CONF Aug 30, 2005

Open Systems (London, 16-19 Sep 05)

Kathleen Madden

Open Systems: Rethinking Art c. 1970

Conference and Graduate Symposium

16 - 19 September 2005

London, Tate Modern

(Schedule subject to minor changes)

This weekend of presentations and debates aims to explore the ideas and
practices represented in the exhibition Open Systems: Rethinking Art c.1970,
and develop the ideas represented there into other areas of the culture. The
conference on Friday and Saturday brings together leading artists from the
period of Open Systems, leading critics, historians, theorists and curators
who have made important contributions to how the experimental art of the
1960s and 70s is understood today. The Graduate Symposium on Sunday and
Monday has been convened by the University of Wales, Newport, College of
Art, Media and Design. It features doctoral and post-doctoral researchers
from leading universities in Europe and the US.


Friday 16 September 2005

14.30-14.40 Introduction: Dominic Willsdon, Curator of Public Events at Tate
Modern and tutor in critical theory at the Royal College of Art and the
London Consortium.

14.40 Donna De Salvo, Anne Rorimer

Chaired by Alison Green

Donna De Salvo is the curator of Open Systems: Rethinking Art c.1970 and the
Associate Director for Programs and Curator, Permanent Collection at the
Whitney Museum of American Art, New York. As Senior Curator at Tate Modern
(till 2004), she curated exhibitions of Giorgio Morandi, Andy Warhol, and
Anish Kapoor. She is an expert on the work of Andy Warhol and Pop Art and
has curated the exhibitions Hand-Painted Pop: American Art in Transition,
and Success is a Job in New York: The Early Art and Business of Andy Warhol.

Anne Rorimer is based in Chicago and is an independent scholar and freelance
curator. Formerly, she was a curator at The Art Institute of Chicago where
she worked closely during the 1970s and 1980s with artists from the
Conceptual period. In 1995 she was the co-curator (with Ann Goldstein) of
Reconsidering the Object of Art, 1965-1975, organized at the Museum of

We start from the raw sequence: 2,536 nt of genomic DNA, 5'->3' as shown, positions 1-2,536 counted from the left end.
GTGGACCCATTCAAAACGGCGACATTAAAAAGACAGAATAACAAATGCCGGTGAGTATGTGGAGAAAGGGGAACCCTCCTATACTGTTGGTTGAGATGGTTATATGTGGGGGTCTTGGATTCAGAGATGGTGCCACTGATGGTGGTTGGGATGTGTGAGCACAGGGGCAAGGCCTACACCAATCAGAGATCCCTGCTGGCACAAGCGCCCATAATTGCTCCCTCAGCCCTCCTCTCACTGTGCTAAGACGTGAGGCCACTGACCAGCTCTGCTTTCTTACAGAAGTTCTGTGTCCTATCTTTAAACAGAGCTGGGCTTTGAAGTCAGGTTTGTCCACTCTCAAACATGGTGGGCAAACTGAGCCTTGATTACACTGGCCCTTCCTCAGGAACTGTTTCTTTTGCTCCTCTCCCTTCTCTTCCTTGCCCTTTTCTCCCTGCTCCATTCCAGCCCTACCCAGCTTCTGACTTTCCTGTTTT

Contemporary Art, Los Angeles. She is the author of New Art in the 60s and
70s: Redefining Reality (Thames & Hudson, 2001) and has published widely in
exhibition catalogues and journals.

Alison Green is an art historian, critic and curator. She is the author of
³When Attitudes Become Form and the Contest Over Conceptual Art's History"
in the recent Cambridge University Press book, Conceptual Art: Theory, Myth,
and Practice. She currently teaches history and theory at Central St Martins
School of Art & Design in London and writes regularly for Art Monthly.

15.45 Braco Dimitrijevic

Braco Dimitrijevic became internationally known in the early 70s with his
Casual Passer-by works, in which he exhibited the gigantic photo portraits
of unknown people on the public sites of city facades and billboards - the
places usually reserved for pictures of dignitaries or publicity messages.
In the mid-70s the artist turned his interest to the art of the past, and
started making installations in museums. He has show at major venues
internationally for more than 30 years; his work is included in Open

16.30 Tea and coffee

17.00 Peter Osborne and Alexander Alberro

Chaired by Michael Corris

Peter Osborne is Professor of Modern European Philosophy at Middlesex
University, London and an editor of the journal Radical Philosophy. He has
published widely on philosophical aspects of conceptual and post-conceptual
art. His books include Conceptual Art (Phaidon, 2002), and forthcoming in
2006, Art Against Aesthetics: Philosophical Essays on Contemporary Art
­Collected essays 2001-5.

Alexander Alberro is an Associate Professor of Art History at the University
of Florida, and the author of Conceptual Art and the Politics of Publicity
(MIT, 2003). His essays have appeared in a wide array of journals and
exhibition catalogues. He has also edited and co-edited a number volumes,
including Two-Way Mirror Power: Dan Graham's Writings on Art (MIT, 1999),
Conceptual Art: A Critical Anthology (MIT, 2000), and Recording Conceptual
Art (U of California, 2001).

Michael Corris is Professor at the Newport School of Art, Media and Design,
University of Wales. As a member of the Conceptual art group, Art &
Language, and as an individual artist, his work has been exhibited and
collected by major international institutions. His art criticism has been
published in Art Monthly, Artforum, FlashArt, Art History, art+text and
Mute. His most recent publications include Conceptual Art: Theory, Myth and
Practice (Cambridge, 2004).

18.30 Drinks reception

20.00 Music performance: Alvin Lucier: Open Sound Systems

(Separate ticket required: or call 02078878888)

Saturday 17 September 2005

11.00 Margaret Iversen and Briony Fer

Chaired by Lucy Soutter

Margaret Iversen is Professor in History and Theory of Art at the University
of Essex. Her books include Alois Riegl: Art History and Theory, and a
monograph on the contemporary artist Mary Kelly. Her forthcoming book Art
Beyond the Pleasure Principle, due to appear in 2005, is a series of case
studies applying psychoanalysis to the interpretation of 20th century and
contemporary art.

Briony Fer is Reader in the History of Art at University College London. Her
publications include On Abstract Art (Yale, 1997), and The Infinite Line

Re-Making Art After Modernism (Yale, 2004). The latter offers a radical